With impressive supportive documentation from the Fathers, Ecumenical Councils, and Saints of both East and West during the first thousand years, Mr. Likoudis demonstrates that the Petrine Primacy of the Pope is grounded in the powerful and prophetic words of Christ Himself to his disciple Simon, whom He made the Rock-foundation and visible head of the Church Militant. Eastern Orthodox attempts to limit Papal primacy to a mere “primacy of honor” fail to do justice to the import of Christ's words to Peter establishing him alone as the Rock-foundation of the Church, Bearer of the Keys of supreme authority in the Church, the Confirmer and strengthener of his apostolic brethren, and Chief Pastor of all the lambs and sheep. Our author has no difficulty in showing that this perduring Office of Peter in the succession of the Bishops of Rome was acknowledged by the orthodox Fathers, Saints, and Popes of the pre-Schism Church. Rather than an “innovation” foreign to the history of the Church during the First Millennium and a “soul destroying error” (the familiar refrain of centuries of Protestant and Eastern Orthodox polemics), it is the Papacy which has always preserved that Unity and Catholicity of the Church which serve to identify the true Church of Christ from any counterfeit body of bishops claiming to preserve the entire Apostolic “deposit of faith”.
Mr. Likoudis shows that in their senseless and tragic separation from the See of Peter, the Eastern Orthodox churches do not, in fact, constitute One Church but rather a plurality of independent national churches which can no longer act as one infallible Mystical Body of Christ. Since the repudiation of the Council of Florence in 1439 (that was defended by the wisest and most learned of the Byzantine Greeks such as the renowned Bessarion), Peter has been missing from the hierarchy of the separated Eastern Churches which, consequently, can not be considered the continuation of the Apostolic College as established by Christ (with Peter as its head and leader). Lacking Peter, the autocephalous Byzantine Greco-Slav churches have been unable for a thousand years to hold an Ecumenical Council to which they continually defer as their supreme authority. However, the original and authentic Byzantine Catholic tradition held that there can be no Ecumenical Council without its confirmation by the Papacy.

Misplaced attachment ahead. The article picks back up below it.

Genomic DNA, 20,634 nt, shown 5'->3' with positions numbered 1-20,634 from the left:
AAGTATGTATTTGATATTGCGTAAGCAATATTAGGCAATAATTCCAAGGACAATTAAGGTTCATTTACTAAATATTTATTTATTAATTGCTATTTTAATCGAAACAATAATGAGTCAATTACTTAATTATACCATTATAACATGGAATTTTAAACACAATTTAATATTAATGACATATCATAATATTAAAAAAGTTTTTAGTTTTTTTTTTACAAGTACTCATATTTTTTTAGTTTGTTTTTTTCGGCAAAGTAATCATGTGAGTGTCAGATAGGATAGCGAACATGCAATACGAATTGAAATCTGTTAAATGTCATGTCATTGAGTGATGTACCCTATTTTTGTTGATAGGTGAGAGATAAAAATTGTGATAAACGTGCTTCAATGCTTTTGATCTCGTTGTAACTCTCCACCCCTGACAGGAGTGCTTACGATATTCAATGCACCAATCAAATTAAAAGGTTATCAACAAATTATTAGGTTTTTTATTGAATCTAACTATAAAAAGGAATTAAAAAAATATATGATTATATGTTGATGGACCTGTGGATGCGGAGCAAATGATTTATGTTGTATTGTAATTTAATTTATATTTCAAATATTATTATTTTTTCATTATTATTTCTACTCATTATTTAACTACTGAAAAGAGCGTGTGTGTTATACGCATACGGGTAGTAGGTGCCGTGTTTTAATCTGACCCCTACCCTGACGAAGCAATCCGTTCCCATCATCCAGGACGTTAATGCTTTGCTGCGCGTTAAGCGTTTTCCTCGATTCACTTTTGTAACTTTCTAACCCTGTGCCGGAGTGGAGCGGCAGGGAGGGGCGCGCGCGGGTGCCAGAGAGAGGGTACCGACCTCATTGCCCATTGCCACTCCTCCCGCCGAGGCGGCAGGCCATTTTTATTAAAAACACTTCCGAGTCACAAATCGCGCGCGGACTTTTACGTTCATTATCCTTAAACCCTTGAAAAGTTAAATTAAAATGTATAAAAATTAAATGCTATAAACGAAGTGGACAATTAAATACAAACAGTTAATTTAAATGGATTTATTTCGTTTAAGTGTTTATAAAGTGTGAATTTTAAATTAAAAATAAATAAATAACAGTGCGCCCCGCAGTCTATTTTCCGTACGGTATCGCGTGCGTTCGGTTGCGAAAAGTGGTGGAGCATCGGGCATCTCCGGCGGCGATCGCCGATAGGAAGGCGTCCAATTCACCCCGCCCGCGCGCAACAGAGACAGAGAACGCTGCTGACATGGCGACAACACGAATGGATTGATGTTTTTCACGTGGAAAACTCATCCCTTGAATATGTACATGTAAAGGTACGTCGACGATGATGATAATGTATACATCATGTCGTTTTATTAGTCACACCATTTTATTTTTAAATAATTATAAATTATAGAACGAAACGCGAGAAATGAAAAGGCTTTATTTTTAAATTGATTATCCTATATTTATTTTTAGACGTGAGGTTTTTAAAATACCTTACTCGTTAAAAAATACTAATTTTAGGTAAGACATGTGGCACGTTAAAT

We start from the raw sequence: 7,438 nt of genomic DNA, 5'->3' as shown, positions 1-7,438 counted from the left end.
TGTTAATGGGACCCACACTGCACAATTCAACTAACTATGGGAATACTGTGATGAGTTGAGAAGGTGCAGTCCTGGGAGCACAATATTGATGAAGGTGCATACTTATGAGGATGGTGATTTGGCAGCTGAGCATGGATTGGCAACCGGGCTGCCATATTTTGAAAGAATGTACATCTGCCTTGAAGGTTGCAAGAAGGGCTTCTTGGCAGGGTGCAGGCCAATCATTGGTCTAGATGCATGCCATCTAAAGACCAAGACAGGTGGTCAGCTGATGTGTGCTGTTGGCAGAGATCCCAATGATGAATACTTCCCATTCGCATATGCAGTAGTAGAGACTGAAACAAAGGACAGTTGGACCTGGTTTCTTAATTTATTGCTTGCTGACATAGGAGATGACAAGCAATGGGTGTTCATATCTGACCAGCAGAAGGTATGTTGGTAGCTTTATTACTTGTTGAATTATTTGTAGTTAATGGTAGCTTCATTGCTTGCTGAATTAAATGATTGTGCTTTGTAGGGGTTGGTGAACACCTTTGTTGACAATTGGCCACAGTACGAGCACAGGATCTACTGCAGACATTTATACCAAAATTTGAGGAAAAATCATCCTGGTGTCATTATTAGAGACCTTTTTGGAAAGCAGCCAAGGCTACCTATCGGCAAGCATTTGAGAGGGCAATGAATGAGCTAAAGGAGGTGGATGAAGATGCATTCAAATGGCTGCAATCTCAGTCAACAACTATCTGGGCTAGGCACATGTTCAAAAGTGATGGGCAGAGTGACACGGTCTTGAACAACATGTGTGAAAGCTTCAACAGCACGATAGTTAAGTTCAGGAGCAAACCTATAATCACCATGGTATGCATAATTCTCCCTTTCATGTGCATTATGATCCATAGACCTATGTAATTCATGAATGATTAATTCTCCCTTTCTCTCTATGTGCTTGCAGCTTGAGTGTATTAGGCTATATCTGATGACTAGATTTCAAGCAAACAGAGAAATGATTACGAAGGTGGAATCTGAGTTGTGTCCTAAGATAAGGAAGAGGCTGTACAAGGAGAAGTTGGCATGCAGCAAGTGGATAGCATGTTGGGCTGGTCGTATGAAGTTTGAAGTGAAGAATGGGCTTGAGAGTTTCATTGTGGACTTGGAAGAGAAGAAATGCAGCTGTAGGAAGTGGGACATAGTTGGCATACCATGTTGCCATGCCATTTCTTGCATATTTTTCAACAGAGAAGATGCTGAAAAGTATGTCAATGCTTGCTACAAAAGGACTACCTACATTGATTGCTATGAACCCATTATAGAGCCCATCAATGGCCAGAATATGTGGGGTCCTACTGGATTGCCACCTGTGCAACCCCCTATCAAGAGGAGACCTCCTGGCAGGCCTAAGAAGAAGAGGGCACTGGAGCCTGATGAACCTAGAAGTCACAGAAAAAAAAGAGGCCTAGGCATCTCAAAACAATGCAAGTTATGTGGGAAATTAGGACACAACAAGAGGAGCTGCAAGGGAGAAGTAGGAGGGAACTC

This is a unique work of Catholic Apologetics answering not only Eastern Orthodox objections to the Petrine Primacy of the Pope but also the theological challenges posed other Catholic doctrines, such as the doctrine embodied in the Filioque addition to the Latin text of the Creed. Especially valuable are reflections on a legitimate development of doctrine that takes place in the Church and the chapter dealing with Hesychasm and the 14th century controversial teachings of Gregory Palamas. The section on the Church as Icon of the Holy Trinity develops the theme dear to St. Thomas Aquinas that the Papacy as the center of visible unity in the Church images and reflects the undivided unity of the Holy Trinity.
There is no similar volume that treats in such detail Eastern Orthodoxy and refutes contemporary Eastern Orthodox objections to the Catholic Faith. It will hopefully stimulate more American Catholics to pray and work for the restoration of Unity with the dissident Eastern churches in accordance with Our Lord’s prayer that “All May Be One”.
This Review appeared in “Pro Ecclesia” magazine, Volume XXXVII (2006), no. 2